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Has dubstep gone commercial?

Annie Nightingale Annie Nightingale | 12:28 UK time, Wednesday, 20 October 2010

Annie Nightingale

Great excitement that the Magnetic Man album went straight in the chart at No 5. But then I had a tweet which said: "Now that dubstep has gone commercial, which way will it all splinter?".

Here's an example of how dubstep has recently caught the imagination of more mainstream artists, in this case, Marina and the Diamonds covering Magnetic Man in our very own Radio 1 Live Lounge:

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One top five album and a Live Lounge cover for Magnetic Man could mean just some well deserved recognition rather than 'dubstep has gone commercial' - love to know what everyone thinks about this? Has it?



  • Comment number 1.

    no way annie. 1 hit lp does not mean the scene is crossing over.

    its just like d&b you might get the odd release with mass appeal - roni, shy for ewg but the music is too niche for it to be able to sell out

    also there wont be that many decent albums i wouldnt have thought

  • Comment number 2.

    Dubstep absolutely has gone commercial, and if it hasn't now then it will soon. I live in the US and now I hear it EVERYWHERE. I remember returning to my home in Philadelphia and showed my friends Nero and Chase & Status. They didn't really like it that much. I go back two months later and they're blasting Rusko & Caspa. I go back again two months later and even more people are listening to dubstep.

    On the note of Rusko, he is taking it to a more mainstream level. Come on now, he's producing the next Britney album. You can't go more commercial than that. On top of that Chase & Status were asked to remix Jay Z and co-produced a Rihanna album. Nero went in the same direction when they remixed Forever by Drake, that was a more commercial remix that was done for the fans and the people. A more mainstream remix to get their name out there. They just finished a remix for N.E.R.D. too.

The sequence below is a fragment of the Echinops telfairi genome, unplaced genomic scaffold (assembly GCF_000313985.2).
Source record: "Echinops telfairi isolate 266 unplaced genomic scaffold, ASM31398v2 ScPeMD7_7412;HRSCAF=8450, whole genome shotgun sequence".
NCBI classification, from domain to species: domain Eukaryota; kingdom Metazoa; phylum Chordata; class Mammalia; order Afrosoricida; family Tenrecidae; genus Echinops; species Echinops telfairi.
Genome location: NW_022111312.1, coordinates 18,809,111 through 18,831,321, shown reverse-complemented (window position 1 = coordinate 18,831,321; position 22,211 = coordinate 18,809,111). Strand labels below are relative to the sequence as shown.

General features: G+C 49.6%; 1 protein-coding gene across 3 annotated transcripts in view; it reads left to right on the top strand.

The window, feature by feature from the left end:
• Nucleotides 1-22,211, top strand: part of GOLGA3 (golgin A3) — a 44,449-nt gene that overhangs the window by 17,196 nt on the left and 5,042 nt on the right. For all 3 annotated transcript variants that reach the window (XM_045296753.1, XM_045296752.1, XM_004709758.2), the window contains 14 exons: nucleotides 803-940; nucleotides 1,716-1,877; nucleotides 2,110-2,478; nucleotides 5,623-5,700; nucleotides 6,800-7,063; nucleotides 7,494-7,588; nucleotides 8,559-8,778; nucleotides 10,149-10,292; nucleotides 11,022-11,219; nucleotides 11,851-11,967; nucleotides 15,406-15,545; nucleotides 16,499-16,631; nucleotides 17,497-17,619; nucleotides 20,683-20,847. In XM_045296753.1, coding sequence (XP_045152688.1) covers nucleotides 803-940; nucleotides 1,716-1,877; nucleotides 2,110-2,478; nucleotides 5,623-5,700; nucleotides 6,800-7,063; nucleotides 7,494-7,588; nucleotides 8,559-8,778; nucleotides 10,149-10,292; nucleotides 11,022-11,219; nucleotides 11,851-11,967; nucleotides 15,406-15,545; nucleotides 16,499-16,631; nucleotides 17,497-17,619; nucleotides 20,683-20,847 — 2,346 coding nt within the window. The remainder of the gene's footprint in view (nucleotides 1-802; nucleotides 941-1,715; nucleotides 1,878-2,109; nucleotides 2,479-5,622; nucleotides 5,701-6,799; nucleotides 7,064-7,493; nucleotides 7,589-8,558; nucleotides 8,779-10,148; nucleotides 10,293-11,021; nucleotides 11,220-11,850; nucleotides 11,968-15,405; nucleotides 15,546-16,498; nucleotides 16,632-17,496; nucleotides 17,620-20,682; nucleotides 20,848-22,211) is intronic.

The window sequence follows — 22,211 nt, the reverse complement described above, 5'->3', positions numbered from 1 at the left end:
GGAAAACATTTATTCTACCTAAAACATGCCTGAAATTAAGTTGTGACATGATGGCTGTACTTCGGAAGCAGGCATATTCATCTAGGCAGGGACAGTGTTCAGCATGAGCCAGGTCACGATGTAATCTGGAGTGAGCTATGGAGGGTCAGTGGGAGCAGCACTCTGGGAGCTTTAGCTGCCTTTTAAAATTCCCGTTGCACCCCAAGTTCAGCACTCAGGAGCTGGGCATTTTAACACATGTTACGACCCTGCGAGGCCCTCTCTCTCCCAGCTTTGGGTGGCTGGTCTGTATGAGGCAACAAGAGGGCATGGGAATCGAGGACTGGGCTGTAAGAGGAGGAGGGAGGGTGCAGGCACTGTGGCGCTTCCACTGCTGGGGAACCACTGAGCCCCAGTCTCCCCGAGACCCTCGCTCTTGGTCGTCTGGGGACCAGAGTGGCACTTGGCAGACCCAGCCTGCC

Rock's dead, hip hop is next, dance music is here and will be for awhile.

  • Comment number 3.

    yes annie, dubstep has grabbed the dollar, moved it into its dubsteppy house and offered it an engagement ring from h samuels on croydon high street. it's the fate of all underground scenes of any worth - mainstream artists and press sniff something 'cool', show this cool scene how snug their velvet-lined pockets are, buy the scene out, and let extremely frightening acts like marina and the diamonds (i am having constant nightmares about her terrifyingly over sincere magnetic man cover above) posture as 'cutting edge' by embracing it. tbh chase and status are the best example of this - mediocre drum and bass producers get massive hype through some dubstep by numbers productions, get some uber dollars shoved their way, become even more mediocre and ridicule the scene just by carrying on pretending to have any substance or worth.

    right, rant over. nice debate though annie, thanks

  • Comment number 4.

    Somehow I don't think that Coki, Kode9, Pinch, Vex'd et al are worrying too much about being approached by The Saturdays.

    anyone that worries that 'their' scene is going overground is just scared of growing up and finding new things. If you don't like Rusko's new music then just listen to his old stuff and find someone else. We've all been disappointed by artists. music genres are malleable...

    and if anyone is offended by more mature and 'mainstream' dubstep production then feel free to create something dirtier and more real for themselves.

    I love electronic music and am glad that almost every tune in the top 40 these days has a drum machine and synths. give it 3 years and guitars will resurface. I personally cant wait to see how. music cycles are beautiful


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